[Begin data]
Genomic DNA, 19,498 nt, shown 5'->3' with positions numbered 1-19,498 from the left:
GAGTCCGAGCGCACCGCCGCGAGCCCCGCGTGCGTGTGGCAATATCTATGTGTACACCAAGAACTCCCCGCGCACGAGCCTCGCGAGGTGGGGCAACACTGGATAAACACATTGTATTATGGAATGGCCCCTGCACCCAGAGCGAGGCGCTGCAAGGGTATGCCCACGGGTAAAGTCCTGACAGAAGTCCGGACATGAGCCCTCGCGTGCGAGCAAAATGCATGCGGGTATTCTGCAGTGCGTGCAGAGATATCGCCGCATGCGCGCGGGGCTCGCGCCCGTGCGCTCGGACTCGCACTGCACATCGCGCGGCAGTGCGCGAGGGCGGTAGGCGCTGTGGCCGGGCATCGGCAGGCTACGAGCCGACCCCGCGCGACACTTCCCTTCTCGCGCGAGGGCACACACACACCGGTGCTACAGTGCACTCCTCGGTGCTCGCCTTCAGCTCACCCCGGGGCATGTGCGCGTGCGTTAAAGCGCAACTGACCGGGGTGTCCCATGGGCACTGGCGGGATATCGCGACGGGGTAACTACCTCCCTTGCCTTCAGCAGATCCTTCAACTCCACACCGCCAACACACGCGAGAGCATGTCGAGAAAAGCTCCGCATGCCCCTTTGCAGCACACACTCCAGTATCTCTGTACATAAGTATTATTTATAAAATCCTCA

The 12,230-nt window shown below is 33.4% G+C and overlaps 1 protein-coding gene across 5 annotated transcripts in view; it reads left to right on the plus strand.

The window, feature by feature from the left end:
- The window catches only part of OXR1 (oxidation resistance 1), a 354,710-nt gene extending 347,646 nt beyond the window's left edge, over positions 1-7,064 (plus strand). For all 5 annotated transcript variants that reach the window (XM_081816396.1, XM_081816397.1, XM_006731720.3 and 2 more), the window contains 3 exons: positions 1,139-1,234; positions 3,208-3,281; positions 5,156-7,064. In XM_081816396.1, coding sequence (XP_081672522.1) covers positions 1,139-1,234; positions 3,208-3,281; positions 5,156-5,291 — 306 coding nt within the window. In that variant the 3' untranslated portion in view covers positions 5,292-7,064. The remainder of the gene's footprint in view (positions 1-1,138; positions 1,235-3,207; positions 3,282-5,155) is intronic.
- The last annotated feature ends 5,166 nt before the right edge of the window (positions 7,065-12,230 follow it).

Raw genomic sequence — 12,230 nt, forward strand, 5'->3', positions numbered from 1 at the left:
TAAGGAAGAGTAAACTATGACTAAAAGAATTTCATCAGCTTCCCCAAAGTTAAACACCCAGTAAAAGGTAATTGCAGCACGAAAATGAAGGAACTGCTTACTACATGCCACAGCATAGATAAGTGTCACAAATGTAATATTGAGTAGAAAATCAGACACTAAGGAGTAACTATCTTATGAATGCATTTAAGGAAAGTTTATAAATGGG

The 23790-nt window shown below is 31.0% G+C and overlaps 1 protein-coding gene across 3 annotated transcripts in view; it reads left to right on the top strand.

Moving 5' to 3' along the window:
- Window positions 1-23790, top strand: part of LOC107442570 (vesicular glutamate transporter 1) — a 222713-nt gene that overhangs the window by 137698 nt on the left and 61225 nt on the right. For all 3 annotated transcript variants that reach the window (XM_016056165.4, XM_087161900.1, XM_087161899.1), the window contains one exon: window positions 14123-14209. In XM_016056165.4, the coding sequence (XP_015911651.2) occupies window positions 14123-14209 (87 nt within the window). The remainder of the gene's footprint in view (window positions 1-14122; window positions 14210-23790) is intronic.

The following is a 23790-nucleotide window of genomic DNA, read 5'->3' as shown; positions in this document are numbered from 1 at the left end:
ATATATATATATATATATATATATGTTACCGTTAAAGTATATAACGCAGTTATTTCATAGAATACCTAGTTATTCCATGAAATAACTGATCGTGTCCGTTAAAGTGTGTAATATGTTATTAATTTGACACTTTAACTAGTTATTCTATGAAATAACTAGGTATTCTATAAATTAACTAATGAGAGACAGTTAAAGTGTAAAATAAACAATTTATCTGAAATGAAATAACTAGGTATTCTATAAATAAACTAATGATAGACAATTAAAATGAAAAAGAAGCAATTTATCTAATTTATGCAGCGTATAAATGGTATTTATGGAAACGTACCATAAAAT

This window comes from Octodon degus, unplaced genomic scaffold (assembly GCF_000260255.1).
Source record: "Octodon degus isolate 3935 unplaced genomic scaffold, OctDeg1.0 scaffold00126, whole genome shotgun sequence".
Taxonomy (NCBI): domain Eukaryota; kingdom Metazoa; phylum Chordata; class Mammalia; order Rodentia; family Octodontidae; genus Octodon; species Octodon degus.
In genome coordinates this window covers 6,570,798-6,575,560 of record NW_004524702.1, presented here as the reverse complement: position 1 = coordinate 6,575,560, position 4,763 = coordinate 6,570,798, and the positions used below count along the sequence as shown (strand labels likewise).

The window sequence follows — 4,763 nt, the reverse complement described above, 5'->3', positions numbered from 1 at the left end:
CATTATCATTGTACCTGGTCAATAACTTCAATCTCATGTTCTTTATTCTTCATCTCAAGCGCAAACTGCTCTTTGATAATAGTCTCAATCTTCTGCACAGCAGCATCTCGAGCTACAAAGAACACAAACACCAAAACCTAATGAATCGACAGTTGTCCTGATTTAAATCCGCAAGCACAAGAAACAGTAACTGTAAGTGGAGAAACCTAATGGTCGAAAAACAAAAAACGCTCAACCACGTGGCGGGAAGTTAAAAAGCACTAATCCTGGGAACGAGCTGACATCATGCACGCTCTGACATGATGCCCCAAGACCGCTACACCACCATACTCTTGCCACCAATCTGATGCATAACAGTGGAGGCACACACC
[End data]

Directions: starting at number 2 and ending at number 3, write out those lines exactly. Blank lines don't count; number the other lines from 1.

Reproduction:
GAGTCCGAGCGCACCGCCGCGAGCCCCGCGTGCGTGTGGCAATATCTATGTGTACACCAAGAACTCCCCGCGCACGAGCCTCGCGAGGTGGGGCAACACTGGATAAACACATTGTATTATGGAATGGCCCCTGCACCCAGAGCGAGGCGCTGCAAGGGTATGCCCACGGGTAAAGTCCTGACAGAAGTCCGGACATGAGCCCTCGCGTGCGAGCAAAATGCATGCGGGTATTCTGCAGTGCGTGCAGAGATATCGCCGCATGCGCGCGGGGCTCGCGCCCGTGCGCTCGGACTCGCACTGCACATCGCGCGGCAGTGCGCGAGGGCGGTAGGCGCTGTGGCCGGGCATCGGCAGGCTACGAGCCGACCCCGCGCGACACTTCCCTTCTCGCGCGAGGGCACACACACACCGGTGCTACAGTGCACTCCTCGGTGCTCGCCTTCAGCTCACCCCGGGGCATGTGCGCGTGCGTTAAAGCGCAACTGACCGGGGTGTCCCATGGGCACTGGCGGGATATCGCGACGGGGTAACTACCTCCCTTGCCTTCAGCAGATCCTTCAACTCCACACCGCCAACACACGCGAGAGCATGTCGAGAAAAGCTCCGCATGCCCCTTTGCAGCACACACTCCAGTATCTCTGTACATAAGTATTATTTATAAAATCCTCA

The 12,230-nt window shown below is 33.4% G+C and overlaps 1 protein-coding gene across 5 annotated transcripts in view; it reads left to right on the plus strand.